To improve patient care and avoid the unnecessary harm of patients, health systems should focus on the following:
Creating a culture of safety. To truly minimize preventable harm, the health care industry would benefit from becoming a more reliable industry, like that of aviation or nuclear power, by better anticipating problems before they occur and remaining transparent about issues and root causes when they do happen. This requires a significant commitment by the executive team, and governing body as the journey to a culture of safety will not succeed without their leadership, continuous reinforcement and modeling of behavior. A culture of safety will provide an awareness of potential patient harm at every touchpoint across the organization; train leaders and staff in improvement processes; and commit to a model of transparent, open, and honest communication.
Supporting honesty and transparency. The Communication and Optimal Resolution (CANDOR) toolkit is a well-studied Communication and Resolution Program (CRP) used by many health care organizations and practitioners to improve patient safety through an empathetic, fair, and just approach to medical errors. This approach focuses on putting patients, families, and caregivers first and providing timely, thorough, and just resolutions after adverse events occur. Through this process, health care organizations and their patients can feel confident that processes will be examined in real-time and clear communication will occur, even in an unexpected event. This will lead to better patient understanding and satisfaction and stronger support of the staff involved in the incident.
Aligning incentives. Patient safety needs to be a top priority for everyone involved in patient care. This includes the governance board, the C-suite, nurses, and all those in between. To see a true shift, aligning incentives based on health systems’ use of evidence-based best practices can increase adoption and ultimately reduce patient harm.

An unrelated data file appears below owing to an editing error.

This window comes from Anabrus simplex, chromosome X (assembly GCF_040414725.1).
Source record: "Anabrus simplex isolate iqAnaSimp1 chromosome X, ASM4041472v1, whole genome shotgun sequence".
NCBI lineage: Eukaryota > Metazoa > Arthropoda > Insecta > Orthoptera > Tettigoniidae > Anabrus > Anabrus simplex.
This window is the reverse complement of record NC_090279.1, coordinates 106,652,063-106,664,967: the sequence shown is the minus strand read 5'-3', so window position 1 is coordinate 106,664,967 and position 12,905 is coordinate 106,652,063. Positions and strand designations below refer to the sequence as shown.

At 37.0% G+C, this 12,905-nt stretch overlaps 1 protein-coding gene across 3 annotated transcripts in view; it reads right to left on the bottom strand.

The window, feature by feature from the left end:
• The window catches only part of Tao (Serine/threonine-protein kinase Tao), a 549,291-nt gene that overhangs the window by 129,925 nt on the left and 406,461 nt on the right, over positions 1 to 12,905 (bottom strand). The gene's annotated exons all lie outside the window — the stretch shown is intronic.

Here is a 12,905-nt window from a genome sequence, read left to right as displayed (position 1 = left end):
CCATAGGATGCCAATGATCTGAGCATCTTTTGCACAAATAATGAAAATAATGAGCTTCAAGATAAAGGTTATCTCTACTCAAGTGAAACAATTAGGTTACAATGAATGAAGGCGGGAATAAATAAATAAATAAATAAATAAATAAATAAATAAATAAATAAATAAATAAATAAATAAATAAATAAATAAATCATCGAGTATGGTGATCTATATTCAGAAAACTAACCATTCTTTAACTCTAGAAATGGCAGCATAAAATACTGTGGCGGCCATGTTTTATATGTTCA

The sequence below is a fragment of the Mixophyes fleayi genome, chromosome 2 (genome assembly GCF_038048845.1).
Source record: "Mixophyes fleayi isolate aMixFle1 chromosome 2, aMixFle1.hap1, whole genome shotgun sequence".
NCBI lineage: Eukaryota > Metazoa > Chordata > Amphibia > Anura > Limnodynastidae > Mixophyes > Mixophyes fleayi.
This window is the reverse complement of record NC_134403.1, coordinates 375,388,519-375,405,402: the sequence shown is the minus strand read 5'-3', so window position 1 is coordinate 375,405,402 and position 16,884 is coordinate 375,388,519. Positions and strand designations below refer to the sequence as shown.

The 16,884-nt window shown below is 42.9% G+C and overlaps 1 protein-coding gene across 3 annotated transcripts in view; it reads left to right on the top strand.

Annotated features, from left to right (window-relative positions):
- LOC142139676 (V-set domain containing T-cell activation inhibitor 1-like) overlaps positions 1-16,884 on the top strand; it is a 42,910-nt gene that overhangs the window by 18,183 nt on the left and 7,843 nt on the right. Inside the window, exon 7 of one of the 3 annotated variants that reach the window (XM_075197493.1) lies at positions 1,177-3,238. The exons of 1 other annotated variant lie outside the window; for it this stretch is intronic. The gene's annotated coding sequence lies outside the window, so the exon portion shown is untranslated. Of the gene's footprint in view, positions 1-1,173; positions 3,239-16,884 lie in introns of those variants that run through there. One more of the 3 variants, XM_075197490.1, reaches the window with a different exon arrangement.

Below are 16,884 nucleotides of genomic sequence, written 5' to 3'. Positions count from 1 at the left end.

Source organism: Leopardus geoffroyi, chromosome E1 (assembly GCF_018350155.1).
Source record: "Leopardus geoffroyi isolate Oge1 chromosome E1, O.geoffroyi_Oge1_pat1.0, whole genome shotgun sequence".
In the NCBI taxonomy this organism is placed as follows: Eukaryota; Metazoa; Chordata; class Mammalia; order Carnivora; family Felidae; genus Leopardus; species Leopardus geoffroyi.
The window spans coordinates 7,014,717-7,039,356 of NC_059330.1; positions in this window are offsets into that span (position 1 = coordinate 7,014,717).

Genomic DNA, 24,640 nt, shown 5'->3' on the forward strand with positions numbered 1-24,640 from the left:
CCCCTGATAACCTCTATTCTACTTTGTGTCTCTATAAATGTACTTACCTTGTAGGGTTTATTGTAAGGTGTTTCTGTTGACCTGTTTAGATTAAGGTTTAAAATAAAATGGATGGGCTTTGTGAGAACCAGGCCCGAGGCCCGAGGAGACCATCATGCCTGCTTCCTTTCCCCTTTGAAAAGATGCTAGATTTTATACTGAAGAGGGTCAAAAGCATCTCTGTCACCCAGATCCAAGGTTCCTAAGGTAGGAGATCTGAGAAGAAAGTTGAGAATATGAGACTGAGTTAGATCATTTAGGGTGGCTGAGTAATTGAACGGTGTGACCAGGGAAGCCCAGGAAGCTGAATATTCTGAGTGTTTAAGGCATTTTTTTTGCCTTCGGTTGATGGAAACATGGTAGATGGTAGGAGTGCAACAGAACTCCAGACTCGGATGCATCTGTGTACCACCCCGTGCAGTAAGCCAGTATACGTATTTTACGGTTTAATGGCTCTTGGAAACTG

What happened to Murphey at Vanderbilt University Medical Center in 2017 was very heartbreaking and while it should have never happened, it brought a necessary light around the systemic issues in the health care system that must be addressed in order to avoid any similar occurrences in the future. Criminalization is not the answer. In fact, the health care workers in these instances are “second victims” that also need support. This underscores the need for the health care industry to build in processes to support the inevitable occurrence of human error. This can include implementing technology to keep staff on the correct path; prioritizing transparency to ensure mistakes are not covered up but learned from; involving patients and family members in the care process; and aligning incentives so that health care facilities are urged to utilize “evidence-based best practices.”
The criminalization of true medical errors will be a step backwards for patient safety as there will be a reluctance to speak up when an incident occurs. The health care industry should instead pivot to transparency and learning from mistakes to reach the goal of zero preventable deaths caused by medical error.
Michael Ramsay is an anesthesiologist.
Image credit: Shutterstock.com